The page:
Subdivision (e) provides that the court can by order in a particular case for good cause require more extensive redaction than otherwise required by the Rule. Nothing in this subdivision is intended to affect the limitations on sealing that are otherwise applicable to the court.
Subdivision (f) allows a person who makes a redacted filing to file an unredacted document under seal. This provision is derived from section 205(c)(3)(iv) of the E-Government Act.
Subdivision (g) allows the option to file a register of redacted information. This provision is derived from section 205(c)(3)(v) of the E-Government Act, as amended in 2004. In accordance with the E-Government Act, subdivision (g) refers to “redacted” information. The term “redacted” is intended to govern a filing that is prepared with abbreviated identifiers in the first instance, as well as a filing in which a personal identifier is edited after its preparation.
Subdivision (h) allows a person to waive the protections of the rule as to that person’s own personal information by filing it unsealed and in unredacted form. One may wish to waive the protection if it is determined that the costs of redaction outweigh the benefits to privacy. If a person files an unredacted identifier by mistake, that person may seek relief from the court.
Trial exhibits are subject to the redaction requirements of Rule 5.2 to the extent they are filed with the court. Trial exhibits that are not initially filed with the court must be redacted in accordance with the rule if and when they are filed as part of an appeal or for other reasons.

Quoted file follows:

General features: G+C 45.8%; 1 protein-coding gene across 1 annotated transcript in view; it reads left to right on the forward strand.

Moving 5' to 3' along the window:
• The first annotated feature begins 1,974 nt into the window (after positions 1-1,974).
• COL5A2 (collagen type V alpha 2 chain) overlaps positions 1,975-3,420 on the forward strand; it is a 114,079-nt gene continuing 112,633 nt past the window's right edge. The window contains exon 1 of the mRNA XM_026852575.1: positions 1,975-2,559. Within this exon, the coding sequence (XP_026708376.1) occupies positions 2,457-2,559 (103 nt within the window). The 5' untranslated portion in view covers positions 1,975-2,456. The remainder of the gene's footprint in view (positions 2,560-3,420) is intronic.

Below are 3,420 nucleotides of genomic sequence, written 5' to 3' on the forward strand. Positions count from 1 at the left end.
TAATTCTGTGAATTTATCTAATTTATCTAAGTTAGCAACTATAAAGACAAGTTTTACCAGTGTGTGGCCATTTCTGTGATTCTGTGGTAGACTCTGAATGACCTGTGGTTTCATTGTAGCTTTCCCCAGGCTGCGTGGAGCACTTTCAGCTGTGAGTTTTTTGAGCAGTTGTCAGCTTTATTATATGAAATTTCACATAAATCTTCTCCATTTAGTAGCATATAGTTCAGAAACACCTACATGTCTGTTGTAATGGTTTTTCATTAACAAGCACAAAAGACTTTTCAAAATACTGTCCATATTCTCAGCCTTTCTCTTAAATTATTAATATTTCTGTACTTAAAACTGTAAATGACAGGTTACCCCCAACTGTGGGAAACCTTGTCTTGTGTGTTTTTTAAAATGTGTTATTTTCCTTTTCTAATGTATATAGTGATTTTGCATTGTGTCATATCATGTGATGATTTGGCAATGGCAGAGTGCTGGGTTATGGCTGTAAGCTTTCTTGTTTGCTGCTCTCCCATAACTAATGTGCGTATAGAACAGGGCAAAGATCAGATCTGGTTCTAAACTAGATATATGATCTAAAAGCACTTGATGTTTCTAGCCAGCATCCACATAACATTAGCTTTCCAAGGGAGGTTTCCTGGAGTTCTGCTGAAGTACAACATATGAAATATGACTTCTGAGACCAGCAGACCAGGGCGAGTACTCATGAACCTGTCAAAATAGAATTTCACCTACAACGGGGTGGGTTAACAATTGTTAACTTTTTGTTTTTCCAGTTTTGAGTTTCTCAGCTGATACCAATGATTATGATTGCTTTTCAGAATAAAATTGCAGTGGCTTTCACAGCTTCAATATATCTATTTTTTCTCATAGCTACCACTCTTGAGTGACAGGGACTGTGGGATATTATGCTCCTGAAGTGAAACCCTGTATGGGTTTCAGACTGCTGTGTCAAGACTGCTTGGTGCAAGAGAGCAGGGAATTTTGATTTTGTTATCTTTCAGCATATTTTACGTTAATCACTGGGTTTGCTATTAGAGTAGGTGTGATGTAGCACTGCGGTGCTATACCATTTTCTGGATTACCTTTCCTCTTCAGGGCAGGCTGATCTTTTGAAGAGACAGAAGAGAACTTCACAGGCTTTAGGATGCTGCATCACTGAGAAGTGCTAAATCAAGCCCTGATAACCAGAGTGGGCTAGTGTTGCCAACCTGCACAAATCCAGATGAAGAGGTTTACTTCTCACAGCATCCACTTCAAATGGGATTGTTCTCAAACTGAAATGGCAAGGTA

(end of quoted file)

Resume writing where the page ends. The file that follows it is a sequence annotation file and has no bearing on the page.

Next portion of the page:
Changes Made After Publication and Comment. The changes made after publication were made in conjunction with the E-Government Act Subcommittee and the other Advisory Committees.
Subdivision (a) was amended to incorporate a suggestion from the Federal Magistrate Judges Association that the rule text state that the responsibility to redact filings rests on the filer, not the court clerk.
As published, subdivision (b)(6) exempted from redaction all filings in habeas corpus proceedings under 28 U.S.C. §§2241, 2254, or 2255. The exemption is revised to apply only to pro se filings. A petitioner represented by counsel, and respondents represented by counsel, must redact under Rule 5.2(a).
Subdivision (e) was published with a standard for protective orders, referring to a need to protect private or sensitive information not otherwise protected by Rule 5.2(a). This standard has been replaced by a general reference to “good cause.”